In 1927 the Floating Hospital ship was destroyed by fire, and an on-shore facility was created for research and some clinical specialties. [12] [13] It also began an affiliation with Tufts University School of Medicine and Tufts Medical Center's predecessor, the Boston Dispensary. Floating Hospital for Children officially merged with Tufts Medical Center in 1965, [14] but retained its name until it became Tufts Children's Hospital in 2020. [15]

Emergency Medicine

Tufts Children's Hospital is home to the Kiwanis Pediatric Trauma Institute (the oldest pediatric trauma center in the country) and is a Level I Pediatric Trauma Center.


The Tufts Medical Center MBTA Station is on the MBTA Orange Line and there is a connecting Silver Line stop beneath the overpass connecting the main atrium with Tufts Children's Hospital. Also within a short walking distance is South Station, a major transportation hub serving the MBTA Commuter Rail, MBTA Red Line, Greyhound Lines, Amtrak, and several Chinatown buses with links to New York City.


  1. ^ About Tufts Medical Center NEQCA.org, Retrieved 3 Nov. 2015
  2. ^ Historic Markers: Chinatown/Theater District BostonHistory.org, Retrieved 3 Nov. 2015
  3. ^ Top Floating Hospital for Children Pediatricians Now at Lawrence General LawrenceGeneral.org, Retrieved 3 Nov. 2015
  4. ^ Our Affiliations Greater Lowell Pediatrics, Retrieved 3 Nov. 2015
  5. ^ Tufts Floating Hospital and Cape Cod Hospital Form Pediatric Partnership CapeCod.com 29 Oct. 2015, Retrieved 3 Nov. 2015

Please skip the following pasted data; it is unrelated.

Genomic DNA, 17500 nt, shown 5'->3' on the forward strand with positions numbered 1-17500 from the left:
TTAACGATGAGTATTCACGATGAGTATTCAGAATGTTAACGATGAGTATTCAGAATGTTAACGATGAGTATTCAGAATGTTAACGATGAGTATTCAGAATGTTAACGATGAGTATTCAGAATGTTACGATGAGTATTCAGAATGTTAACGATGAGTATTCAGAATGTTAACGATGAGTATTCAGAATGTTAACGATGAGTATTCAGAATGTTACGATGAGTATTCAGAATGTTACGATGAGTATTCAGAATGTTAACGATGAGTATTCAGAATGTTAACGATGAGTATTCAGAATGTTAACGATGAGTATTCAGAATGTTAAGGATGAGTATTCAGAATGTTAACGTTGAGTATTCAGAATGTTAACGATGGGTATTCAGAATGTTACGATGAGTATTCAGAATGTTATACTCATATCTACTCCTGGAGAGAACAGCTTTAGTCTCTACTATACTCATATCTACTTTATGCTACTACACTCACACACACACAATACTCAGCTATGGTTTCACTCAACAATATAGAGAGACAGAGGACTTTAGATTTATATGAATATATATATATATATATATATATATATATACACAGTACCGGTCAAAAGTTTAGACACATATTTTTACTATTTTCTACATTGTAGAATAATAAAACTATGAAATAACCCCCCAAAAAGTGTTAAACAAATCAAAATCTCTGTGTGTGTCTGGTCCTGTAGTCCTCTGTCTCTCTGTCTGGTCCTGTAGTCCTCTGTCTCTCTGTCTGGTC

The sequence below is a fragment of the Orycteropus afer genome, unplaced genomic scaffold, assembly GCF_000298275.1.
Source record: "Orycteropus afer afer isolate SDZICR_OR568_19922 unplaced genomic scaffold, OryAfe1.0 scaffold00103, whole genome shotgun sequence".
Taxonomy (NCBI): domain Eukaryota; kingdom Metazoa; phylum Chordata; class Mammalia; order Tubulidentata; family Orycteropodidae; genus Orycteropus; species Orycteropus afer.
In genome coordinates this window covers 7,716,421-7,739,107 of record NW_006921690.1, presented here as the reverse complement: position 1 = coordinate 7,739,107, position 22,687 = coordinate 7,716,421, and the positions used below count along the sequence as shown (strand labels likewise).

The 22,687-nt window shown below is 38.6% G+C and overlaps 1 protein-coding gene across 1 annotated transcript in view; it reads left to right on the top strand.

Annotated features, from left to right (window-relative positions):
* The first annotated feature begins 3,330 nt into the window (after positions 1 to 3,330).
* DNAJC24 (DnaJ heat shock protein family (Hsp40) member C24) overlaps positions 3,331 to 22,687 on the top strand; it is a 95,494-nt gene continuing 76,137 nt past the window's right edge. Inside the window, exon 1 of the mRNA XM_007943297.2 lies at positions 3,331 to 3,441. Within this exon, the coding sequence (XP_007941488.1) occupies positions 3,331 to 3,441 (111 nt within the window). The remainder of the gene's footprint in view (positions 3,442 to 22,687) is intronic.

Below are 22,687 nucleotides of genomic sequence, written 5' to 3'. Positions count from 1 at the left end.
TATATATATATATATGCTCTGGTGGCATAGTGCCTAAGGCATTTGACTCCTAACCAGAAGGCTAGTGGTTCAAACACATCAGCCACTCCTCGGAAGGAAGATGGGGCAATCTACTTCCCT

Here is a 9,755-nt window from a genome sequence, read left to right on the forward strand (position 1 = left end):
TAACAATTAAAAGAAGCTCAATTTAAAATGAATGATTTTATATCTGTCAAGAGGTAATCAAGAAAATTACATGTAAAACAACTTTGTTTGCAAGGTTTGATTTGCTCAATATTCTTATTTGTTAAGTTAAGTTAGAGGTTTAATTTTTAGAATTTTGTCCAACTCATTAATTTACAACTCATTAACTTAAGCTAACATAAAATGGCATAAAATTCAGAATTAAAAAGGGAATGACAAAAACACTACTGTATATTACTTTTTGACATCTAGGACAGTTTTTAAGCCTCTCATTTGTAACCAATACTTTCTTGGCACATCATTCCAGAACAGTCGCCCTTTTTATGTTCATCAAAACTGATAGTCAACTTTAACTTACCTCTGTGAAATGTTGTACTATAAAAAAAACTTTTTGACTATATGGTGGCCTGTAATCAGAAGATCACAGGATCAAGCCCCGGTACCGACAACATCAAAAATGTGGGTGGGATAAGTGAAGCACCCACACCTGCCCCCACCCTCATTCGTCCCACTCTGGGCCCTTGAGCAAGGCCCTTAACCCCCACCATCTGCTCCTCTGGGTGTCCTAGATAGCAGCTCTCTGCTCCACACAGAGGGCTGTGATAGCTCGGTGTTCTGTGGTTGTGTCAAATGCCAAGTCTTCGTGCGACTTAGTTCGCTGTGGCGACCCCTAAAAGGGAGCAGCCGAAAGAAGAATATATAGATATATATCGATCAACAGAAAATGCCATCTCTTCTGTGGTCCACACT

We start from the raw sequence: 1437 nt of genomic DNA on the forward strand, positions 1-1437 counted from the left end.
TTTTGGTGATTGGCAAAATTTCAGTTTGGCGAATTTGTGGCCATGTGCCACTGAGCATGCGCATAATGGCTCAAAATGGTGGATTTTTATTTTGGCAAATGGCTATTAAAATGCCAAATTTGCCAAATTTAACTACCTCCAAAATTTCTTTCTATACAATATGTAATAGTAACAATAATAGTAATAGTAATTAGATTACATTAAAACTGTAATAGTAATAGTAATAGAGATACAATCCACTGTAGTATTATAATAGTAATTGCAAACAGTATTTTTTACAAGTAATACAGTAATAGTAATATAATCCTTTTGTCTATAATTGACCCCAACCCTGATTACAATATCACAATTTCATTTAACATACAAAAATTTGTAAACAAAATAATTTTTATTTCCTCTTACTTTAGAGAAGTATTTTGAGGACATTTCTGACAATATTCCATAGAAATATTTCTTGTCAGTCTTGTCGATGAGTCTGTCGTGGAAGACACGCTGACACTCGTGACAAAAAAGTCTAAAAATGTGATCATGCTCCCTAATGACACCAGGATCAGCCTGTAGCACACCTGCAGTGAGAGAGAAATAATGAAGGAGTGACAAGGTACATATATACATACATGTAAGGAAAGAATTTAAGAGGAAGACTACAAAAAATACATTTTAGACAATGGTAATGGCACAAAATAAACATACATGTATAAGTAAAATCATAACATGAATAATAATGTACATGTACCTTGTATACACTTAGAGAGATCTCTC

6. ^ A History of the Boston Floating Hospital American Academy of Pediatrics, April 1957, Retrieved 2 Nov. 2015
  7. ^ 12 Things You Didn’t Know About The History Of Boston’s Floating Hospital For Children Radio Boston 1 Oct. 2014, Retrieved 1 Nov. 2015
  8. ^ Inside the Floating Hospital for Children Boston.com, Retrieved 2 Nov. 2015
  9. ^ History of U.S. Milk Banking Mother's Milk Bank of Western Great Lakes, Retrieved 12 Nov. 2015
  10. ^ History on the Hill: Floating Hospital for Children The Tufts Daily, 9 Oct. 2014, Retrieved 2 Nov. 2015
  11. ^ "Air Conditioning and Refrigeration Timeline - Greatest Engineering Achievements of the Twentieth Century". www.greatachievements.org.
  12. ^ Long-Lived Floating Hospital Is Still Going, Just Not Floating New York Times 1 Sept. 2003, Retrieved 12 Nov. 2015
  13. ^ Inside the Floating Hospital for Children Boston.com, Retrieved 2 Nov. 2015
  14. ^ NEMC archives - Boston Floating Hospital, 1890-2014 Tufts Digital Library, Retrieved 2 Nov. 2015
  15. ^ "Floating Hospital renamed Tufts Children's Hospital | Tufts Children's Hospital". www.tuftschildrenshospital.org. Retrieved 2020-09-21.

Further reading

  • Lucie Prinz; Jacoba van Schaik (2014). The Boston Floating Hospital: How a Boston Harbor Barge Changed the Course of Pediatric Medicine. Boston Floating Hospital. ISBN  978-1934598153.

External links